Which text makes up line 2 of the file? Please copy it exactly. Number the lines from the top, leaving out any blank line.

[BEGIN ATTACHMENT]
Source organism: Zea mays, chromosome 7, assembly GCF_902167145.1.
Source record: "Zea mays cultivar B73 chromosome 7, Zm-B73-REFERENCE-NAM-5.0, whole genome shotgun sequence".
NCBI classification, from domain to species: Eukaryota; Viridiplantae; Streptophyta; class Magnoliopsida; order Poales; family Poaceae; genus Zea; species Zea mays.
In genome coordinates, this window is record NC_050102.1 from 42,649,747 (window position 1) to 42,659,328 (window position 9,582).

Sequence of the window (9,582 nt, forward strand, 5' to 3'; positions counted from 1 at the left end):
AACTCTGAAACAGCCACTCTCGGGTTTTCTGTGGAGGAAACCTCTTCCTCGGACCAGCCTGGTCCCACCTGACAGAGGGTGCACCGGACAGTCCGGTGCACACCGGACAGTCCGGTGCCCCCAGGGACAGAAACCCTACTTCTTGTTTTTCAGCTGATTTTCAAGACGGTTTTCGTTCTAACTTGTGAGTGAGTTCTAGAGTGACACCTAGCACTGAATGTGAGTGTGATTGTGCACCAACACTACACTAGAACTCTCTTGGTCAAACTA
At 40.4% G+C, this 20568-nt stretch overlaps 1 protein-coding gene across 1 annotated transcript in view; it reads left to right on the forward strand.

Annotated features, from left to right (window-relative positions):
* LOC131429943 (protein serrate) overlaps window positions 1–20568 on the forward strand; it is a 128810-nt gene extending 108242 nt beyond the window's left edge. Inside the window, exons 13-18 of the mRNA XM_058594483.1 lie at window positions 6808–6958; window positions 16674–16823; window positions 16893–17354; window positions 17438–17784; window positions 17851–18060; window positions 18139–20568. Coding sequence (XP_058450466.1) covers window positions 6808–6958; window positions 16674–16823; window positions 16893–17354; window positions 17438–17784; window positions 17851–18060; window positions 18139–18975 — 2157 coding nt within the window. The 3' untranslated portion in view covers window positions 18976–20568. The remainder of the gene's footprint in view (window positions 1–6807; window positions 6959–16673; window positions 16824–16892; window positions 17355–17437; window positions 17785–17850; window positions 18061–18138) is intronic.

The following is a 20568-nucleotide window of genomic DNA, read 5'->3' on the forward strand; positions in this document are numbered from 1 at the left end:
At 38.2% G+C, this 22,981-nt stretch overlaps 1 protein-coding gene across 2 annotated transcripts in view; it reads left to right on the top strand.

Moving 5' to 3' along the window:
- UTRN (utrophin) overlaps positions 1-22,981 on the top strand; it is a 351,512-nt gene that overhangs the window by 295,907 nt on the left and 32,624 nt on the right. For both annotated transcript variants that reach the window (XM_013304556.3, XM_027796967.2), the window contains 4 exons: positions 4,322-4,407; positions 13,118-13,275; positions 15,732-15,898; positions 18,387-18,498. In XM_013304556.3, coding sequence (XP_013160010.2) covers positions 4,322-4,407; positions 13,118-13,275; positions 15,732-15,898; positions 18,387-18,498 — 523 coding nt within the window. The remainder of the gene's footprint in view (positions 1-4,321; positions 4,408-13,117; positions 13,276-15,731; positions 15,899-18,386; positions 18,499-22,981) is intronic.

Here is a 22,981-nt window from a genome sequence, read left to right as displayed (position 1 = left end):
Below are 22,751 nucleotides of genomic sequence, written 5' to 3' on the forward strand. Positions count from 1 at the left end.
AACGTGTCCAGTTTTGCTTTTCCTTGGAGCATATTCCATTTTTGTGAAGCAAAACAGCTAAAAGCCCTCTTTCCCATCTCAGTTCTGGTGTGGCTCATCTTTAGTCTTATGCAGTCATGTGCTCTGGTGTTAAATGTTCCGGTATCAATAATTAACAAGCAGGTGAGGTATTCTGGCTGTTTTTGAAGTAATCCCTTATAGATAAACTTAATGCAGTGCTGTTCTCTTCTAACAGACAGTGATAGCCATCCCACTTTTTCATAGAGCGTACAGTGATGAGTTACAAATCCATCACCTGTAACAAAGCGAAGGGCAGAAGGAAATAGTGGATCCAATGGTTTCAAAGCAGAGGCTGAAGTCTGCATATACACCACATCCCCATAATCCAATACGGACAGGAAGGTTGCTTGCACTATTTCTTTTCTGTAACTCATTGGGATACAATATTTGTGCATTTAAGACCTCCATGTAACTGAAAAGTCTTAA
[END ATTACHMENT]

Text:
Source record: "Zea mays cultivar B73 chromosome 7, Zm-B73-REFERENCE-NAM-5.0, whole genome shotgun sequence".